INTERVIEW: Rhiannon Petersen

By Laura Money

Rhiannon Peterson is the writer/deviser of an intimate new show The Big Dark. Playing during FRINGEWORLD 2018 as part of The Blue Room Theatre’s Summer Nights program, it is a whimsical exploration of the way our perceptions change in the dark. We caught up with her ahead of the show to find out how it all came about.

You’ve been involved in so many Blue Room shows as a lighting designer, and stage manager, and back of house – is this your first time acting?

It is my first time acting in the professional industry, or independent scene. I studied a general performance degree at Curtin Uni and a big component of that was acting but I’m only kind of interested in certain kinds of performance. So, this is my first time doing that, so that’s pretty exciting!

What techniques did you study?

I did the Performance Studies degree, so that’s a general overview of all things theatre, including acting. And looking at Australian and International theatre but also looking at things like writing for theatre, or devising for performance, or technical performance. So, while there was an acting focus, it was more trying to give you an overview of lots of different parts and how they go into making theatre.

So, what made you decide to study performance?

I guess when I was younger I was more into visual art. Mostly sticking things together and seeing what happened. I only started doing any drama in year 10 or 11 in high school, and ended up liking theatre because you’re kind of getting all the different bits from all the different art and putting it together. That really appealed to me, but I didn’t really think of doing anything theatre related. I got to the end of year 12 and had to think – what should I do, now? So, I thought, I’m really enjoying this so let’s give it a go and see how it works out.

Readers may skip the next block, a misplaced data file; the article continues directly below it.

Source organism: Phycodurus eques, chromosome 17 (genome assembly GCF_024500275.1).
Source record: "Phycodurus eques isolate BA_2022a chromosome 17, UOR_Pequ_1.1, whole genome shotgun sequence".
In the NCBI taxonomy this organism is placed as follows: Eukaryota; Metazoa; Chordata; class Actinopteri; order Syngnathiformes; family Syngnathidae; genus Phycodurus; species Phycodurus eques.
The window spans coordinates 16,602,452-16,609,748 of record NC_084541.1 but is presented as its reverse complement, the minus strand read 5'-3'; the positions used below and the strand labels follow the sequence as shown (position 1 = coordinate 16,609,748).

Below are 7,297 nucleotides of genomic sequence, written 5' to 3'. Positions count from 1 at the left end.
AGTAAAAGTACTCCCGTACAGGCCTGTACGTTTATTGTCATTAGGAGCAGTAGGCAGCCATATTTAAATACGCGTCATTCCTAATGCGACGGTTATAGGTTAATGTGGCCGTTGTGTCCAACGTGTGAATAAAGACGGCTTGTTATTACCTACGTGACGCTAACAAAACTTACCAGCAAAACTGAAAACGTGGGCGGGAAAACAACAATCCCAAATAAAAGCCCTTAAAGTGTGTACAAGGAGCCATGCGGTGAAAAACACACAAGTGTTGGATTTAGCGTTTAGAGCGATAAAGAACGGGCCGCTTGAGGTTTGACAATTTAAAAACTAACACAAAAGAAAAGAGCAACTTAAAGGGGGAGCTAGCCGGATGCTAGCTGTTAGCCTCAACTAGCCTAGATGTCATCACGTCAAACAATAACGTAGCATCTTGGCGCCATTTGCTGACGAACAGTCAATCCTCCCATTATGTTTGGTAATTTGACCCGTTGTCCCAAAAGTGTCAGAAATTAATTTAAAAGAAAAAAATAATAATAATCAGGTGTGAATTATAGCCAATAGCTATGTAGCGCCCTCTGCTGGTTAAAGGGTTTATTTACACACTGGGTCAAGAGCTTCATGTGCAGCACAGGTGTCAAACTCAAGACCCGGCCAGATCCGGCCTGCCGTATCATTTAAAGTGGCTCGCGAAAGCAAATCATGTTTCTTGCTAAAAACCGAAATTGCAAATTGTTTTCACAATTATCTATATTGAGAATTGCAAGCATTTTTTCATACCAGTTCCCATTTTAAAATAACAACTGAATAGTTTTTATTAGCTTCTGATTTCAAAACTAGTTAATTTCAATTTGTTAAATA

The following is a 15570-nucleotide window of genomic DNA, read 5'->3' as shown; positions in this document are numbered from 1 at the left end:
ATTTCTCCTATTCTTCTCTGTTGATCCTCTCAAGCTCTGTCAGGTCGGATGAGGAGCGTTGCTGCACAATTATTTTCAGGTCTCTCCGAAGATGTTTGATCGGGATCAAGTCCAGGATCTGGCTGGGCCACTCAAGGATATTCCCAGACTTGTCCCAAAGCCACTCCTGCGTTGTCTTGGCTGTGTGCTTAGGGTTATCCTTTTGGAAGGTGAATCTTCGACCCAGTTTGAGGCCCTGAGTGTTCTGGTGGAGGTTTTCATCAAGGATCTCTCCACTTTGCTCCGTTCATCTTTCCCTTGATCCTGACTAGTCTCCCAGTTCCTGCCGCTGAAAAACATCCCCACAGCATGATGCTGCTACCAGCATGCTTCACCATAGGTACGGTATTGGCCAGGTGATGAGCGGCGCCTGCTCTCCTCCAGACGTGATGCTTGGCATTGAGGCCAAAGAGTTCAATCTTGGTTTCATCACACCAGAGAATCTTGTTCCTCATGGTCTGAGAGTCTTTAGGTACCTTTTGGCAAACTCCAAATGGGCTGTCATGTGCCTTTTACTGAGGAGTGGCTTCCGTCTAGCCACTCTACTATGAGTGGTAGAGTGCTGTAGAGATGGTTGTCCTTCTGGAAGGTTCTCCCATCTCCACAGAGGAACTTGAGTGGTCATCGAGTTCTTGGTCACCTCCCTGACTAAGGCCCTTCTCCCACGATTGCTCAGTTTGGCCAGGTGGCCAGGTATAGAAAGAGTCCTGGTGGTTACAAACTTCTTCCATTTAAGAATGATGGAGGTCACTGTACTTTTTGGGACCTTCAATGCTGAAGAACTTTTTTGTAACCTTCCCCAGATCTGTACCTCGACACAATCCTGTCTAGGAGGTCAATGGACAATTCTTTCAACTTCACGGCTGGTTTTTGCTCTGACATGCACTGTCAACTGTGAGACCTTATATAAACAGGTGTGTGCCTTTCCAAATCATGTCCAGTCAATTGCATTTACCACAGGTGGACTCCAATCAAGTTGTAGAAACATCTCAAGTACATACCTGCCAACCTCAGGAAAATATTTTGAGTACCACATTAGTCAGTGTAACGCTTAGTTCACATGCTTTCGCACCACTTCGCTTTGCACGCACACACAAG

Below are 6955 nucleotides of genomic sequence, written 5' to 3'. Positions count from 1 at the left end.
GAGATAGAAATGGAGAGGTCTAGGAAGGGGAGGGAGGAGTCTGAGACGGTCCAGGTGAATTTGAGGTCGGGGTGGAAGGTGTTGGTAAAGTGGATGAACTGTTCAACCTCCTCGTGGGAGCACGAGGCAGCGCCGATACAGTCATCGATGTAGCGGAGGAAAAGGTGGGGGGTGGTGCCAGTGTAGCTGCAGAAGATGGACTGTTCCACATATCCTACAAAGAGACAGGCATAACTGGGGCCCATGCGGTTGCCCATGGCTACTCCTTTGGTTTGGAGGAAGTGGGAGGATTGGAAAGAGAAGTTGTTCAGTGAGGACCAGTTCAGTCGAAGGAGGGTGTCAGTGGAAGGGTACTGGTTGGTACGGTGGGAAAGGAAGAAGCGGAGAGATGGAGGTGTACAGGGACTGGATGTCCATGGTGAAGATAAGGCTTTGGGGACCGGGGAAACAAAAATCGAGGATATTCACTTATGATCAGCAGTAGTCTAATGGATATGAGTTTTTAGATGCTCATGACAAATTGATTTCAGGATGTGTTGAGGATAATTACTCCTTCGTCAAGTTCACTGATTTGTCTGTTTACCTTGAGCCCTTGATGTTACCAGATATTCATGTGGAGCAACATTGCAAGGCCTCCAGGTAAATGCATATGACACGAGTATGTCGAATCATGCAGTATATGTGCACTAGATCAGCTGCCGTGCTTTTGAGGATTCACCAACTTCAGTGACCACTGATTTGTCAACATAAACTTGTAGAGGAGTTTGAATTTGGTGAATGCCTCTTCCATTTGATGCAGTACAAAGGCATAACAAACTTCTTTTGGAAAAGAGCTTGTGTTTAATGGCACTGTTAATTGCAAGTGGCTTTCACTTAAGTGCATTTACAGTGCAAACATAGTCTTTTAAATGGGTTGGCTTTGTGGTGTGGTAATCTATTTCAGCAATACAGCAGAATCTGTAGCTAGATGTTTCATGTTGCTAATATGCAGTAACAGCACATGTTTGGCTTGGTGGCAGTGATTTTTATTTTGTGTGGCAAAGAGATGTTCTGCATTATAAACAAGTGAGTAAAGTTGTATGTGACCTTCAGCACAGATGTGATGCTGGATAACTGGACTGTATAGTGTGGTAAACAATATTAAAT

The shows I’ve seen that you’ve been involved in – Interrupting A Crisis, Arteries By Ancesrty – have a very strong aesthetic, is that something that you collaborated with the artists on?

Yeah, with Interrupting A Crisis it was a lot of collaboration with the other visual designer, Clare Testoni, she did the set and AV and costume for it. So, we were collaborating in trying to get the vision of feeling small at a party, or a popstar on a stage and like, just threading how Georgina [Cramond] feels in all the colourful chaos and sparkles that’s going on.

With Arteries By Ancestry, the director had a very strong aesthetic vision. That was really important with how the sound linked in together. It was a very detailed show in terms of like how many cues we had and um, he shifts between things. Um, hopefully it was a very visceral experience.

I’m really interested in doing shows that allow me to have that experimentation and play and seeing what you can do within your form.

How does the set and lighting design create the ‘restless’ vibe in The Big Dark?

Our visual imagery is a huge part of what we’re doing in creating this show. Our set is all contained into these like, two cupboard pieces that we kind of go around – but most of the time the main character’s stuck between it. So, some are like, small bits of the set that we want to isolate most of the time but occasionally we break away from that and open out from that little world.

Because we’re using light and darkness as a metaphor, that’s a big consideration, and also because it’s a FRINGEWORLD show, it’s based on what we actually have access to. We’re using a lot of practical lights within our set, we have a lighter that we use at one stage, we’ve got a light which is a puppet that becomes animated. We also have a mask that lights up, so we’re having fun! Just trying to be quite inventive in how we’re doing that.

It sounds quite whimsical, it sounds like the perfect link to discuss nightmares and children having trouble sleeping. Is it regressive in any way?